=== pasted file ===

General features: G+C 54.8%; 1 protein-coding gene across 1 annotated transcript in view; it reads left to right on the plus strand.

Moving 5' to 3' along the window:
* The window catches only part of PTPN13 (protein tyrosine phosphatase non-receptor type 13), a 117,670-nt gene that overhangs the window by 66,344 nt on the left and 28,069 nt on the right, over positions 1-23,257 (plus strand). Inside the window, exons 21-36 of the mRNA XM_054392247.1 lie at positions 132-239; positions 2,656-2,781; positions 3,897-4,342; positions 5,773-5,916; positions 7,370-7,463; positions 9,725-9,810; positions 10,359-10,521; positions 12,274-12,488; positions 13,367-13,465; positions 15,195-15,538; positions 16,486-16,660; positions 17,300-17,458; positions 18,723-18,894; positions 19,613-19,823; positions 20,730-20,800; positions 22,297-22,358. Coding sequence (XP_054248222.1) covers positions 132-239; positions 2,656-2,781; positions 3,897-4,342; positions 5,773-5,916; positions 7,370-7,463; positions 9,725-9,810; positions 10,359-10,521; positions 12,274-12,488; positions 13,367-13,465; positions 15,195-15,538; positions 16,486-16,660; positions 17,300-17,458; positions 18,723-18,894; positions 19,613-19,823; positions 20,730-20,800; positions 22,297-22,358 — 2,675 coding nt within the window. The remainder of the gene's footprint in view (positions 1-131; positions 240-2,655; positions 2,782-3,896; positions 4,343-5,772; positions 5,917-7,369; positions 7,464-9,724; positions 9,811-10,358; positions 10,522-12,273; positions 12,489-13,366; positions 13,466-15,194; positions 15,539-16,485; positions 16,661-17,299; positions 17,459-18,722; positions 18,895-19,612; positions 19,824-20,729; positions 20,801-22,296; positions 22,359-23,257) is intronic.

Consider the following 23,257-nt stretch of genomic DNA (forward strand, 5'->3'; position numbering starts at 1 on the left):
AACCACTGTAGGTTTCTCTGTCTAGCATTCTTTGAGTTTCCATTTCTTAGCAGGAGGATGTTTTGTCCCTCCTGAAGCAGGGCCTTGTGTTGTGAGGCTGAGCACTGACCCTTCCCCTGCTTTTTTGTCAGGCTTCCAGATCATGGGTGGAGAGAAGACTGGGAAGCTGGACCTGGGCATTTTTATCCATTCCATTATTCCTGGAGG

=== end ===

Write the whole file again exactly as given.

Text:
General features: G+C 54.8%; 1 protein-coding gene across 1 annotated transcript in view; it reads left to right on the plus strand.

Moving 5' to 3' along the window:
* The window catches only part of PTPN13 (protein tyrosine phosphatase non-receptor type 13), a 117,670-nt gene that overhangs the window by 66,344 nt on the left and 28,069 nt on the right, over positions 1-23,257 (plus strand). Inside the window, exons 21-36 of the mRNA XM_054392247.1 lie at positions 132-239; positions 2,656-2,781; positions 3,897-4,342; positions 5,773-5,916; positions 7,370-7,463; positions 9,725-9,810; positions 10,359-10,521; positions 12,274-12,488; positions 13,367-13,465; positions 15,195-15,538; positions 16,486-16,660; positions 17,300-17,458; positions 18,723-18,894; positions 19,613-19,823; positions 20,730-20,800; positions 22,297-22,358. Coding sequence (XP_054248222.1) covers positions 132-239; positions 2,656-2,781; positions 3,897-4,342; positions 5,773-5,916; positions 7,370-7,463; positions 9,725-9,810; positions 10,359-10,521; positions 12,274-12,488; positions 13,367-13,465; positions 15,195-15,538; positions 16,486-16,660; positions 17,300-17,458; positions 18,723-18,894; positions 19,613-19,823; positions 20,730-20,800; positions 22,297-22,358 — 2,675 coding nt within the window. The remainder of the gene's footprint in view (positions 1-131; positions 240-2,655; positions 2,782-3,896; positions 4,343-5,772; positions 5,917-7,369; positions 7,464-9,724; positions 9,811-10,358; positions 10,522-12,273; positions 12,489-13,366; positions 13,466-15,194; positions 15,539-16,485; positions 16,661-17,299; positions 17,459-18,722; positions 18,895-19,612; positions 19,824-20,729; positions 20,801-22,296; positions 22,359-23,257) is intronic.

Consider the following 23,257-nt stretch of genomic DNA (forward strand, 5'->3'; position numbering starts at 1 on the left):
AACCACTGTAGGTTTCTCTGTCTAGCATTCTTTGAGTTTCCATTTCTTAGCAGGAGGATGTTTTGTCCCTCCTGAAGCAGGGCCTTGTGTTGTGAGGCTGAGCACTGACCCTTCCCCTGCTTTTTTGTCAGGCTTCCAGATCATGGGTGGAGAGAAGACTGGGAAGCTGGACCTGGGCATTTTTATCCATTCCATTATTCCTGGAGG